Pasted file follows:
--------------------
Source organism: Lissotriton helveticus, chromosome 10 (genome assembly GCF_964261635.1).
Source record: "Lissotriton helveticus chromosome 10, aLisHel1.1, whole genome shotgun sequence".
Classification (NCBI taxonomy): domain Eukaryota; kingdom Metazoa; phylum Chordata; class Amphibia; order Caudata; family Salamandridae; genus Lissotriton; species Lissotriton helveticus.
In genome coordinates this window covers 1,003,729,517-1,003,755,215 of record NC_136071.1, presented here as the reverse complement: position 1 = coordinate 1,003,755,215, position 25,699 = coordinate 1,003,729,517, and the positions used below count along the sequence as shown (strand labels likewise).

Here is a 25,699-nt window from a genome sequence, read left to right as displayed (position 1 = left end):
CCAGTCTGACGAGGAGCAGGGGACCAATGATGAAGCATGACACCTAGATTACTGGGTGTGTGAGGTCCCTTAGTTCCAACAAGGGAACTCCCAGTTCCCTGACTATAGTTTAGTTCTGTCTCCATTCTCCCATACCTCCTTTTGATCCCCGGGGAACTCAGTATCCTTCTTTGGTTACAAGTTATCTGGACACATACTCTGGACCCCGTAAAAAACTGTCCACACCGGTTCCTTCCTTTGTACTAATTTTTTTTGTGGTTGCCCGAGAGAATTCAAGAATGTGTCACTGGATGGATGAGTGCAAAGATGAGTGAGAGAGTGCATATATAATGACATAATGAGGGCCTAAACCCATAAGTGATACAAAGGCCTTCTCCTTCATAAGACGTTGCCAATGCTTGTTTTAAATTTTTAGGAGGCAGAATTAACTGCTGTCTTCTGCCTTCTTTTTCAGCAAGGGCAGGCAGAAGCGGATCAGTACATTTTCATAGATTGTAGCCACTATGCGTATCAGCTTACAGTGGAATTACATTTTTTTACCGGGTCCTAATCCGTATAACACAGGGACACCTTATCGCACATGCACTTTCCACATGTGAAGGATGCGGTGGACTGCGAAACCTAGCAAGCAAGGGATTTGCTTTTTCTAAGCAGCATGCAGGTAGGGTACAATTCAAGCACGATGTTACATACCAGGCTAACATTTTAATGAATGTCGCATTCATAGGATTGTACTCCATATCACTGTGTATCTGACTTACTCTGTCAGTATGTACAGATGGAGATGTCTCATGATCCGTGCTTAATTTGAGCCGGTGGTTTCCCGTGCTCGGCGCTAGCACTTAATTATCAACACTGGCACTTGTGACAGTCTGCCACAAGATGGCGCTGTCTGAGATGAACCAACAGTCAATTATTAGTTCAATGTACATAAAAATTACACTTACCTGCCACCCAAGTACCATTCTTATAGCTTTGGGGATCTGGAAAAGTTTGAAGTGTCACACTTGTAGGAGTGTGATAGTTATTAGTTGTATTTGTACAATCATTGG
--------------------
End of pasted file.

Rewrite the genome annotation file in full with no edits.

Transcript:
Source organism: Lissotriton helveticus, chromosome 10 (genome assembly GCF_964261635.1).
Source record: "Lissotriton helveticus chromosome 10, aLisHel1.1, whole genome shotgun sequence".
Classification (NCBI taxonomy): domain Eukaryota; kingdom Metazoa; phylum Chordata; class Amphibia; order Caudata; family Salamandridae; genus Lissotriton; species Lissotriton helveticus.
In genome coordinates this window covers 1,003,729,517-1,003,755,215 of record NC_136071.1, presented here as the reverse complement: position 1 = coordinate 1,003,755,215, position 25,699 = coordinate 1,003,729,517, and the positions used below count along the sequence as shown (strand labels likewise).

Here is a 25,699-nt window from a genome sequence, read left to right as displayed (position 1 = left end):
CCAGTCTGACGAGGAGCAGGGGACCAATGATGAAGCATGACACCTAGATTACTGGGTGTGTGAGGTCCCTTAGTTCCAACAAGGGAACTCCCAGTTCCCTGACTATAGTTTAGTTCTGTCTCCATTCTCCCATACCTCCTTTTGATCCCCGGGGAACTCAGTATCCTTCTTTGGTTACAAGTTATCTGGACACATACTCTGGACCCCGTAAAAAACTGTCCACACCGGTTCCTTCCTTTGTACTAATTTTTTTTGTGGTTGCCCGAGAGAATTCAAGAATGTGTCACTGGATGGATGAGTGCAAAGATGAGTGAGAGAGTGCATATATAATGACATAATGAGGGCCTAAACCCATAAGTGATACAAAGGCCTTCTCCTTCATAAGACGTTGCCAATGCTTGTTTTAAATTTTTAGGAGGCAGAATTAACTGCTGTCTTCTGCCTTCTTTTTCAGCAAGGGCAGGCAGAAGCGGATCAGTACATTTTCATAGATTGTAGCCACTATGCGTATCAGCTTACAGTGGAATTACATTTTTTTACCGGGTCCTAATCCGTATAACACAGGGACACCTTATCGCACATGCACTTTCCACATGTGAAGGATGCGGTGGACTGCGAAACCTAGCAAGCAAGGGATTTGCTTTTTCTAAGCAGCATGCAGGTAGGGTACAATTCAAGCACGATGTTACATACCAGGCTAACATTTTAATGAATGTCGCATTCATAGGATTGTACTCCATATCACTGTGTATCTGACTTACTCTGTCAGTATGTACAGATGGAGATGTCTCATGATCCGTGCTTAATTTGAGCCGGTGGTTTCCCGTGCTCGGCGCTAGCACTTAATTATCAACACTGGCACTTGTGACAGTCTGCCACAAGATGGCGCTGTCTGAGATGAACCAACAGTCAATTATTAGTTCAATGTACATAAAAATTACACTTACCTGCCACCCAAGTACCATTCTTATAGCTTTGGGGATCTGGAAAAGTTTGAAGTGTCACACTTGTAGGAGTGTGATAGTTATTAGTTGTATTTGTACAATCATTGG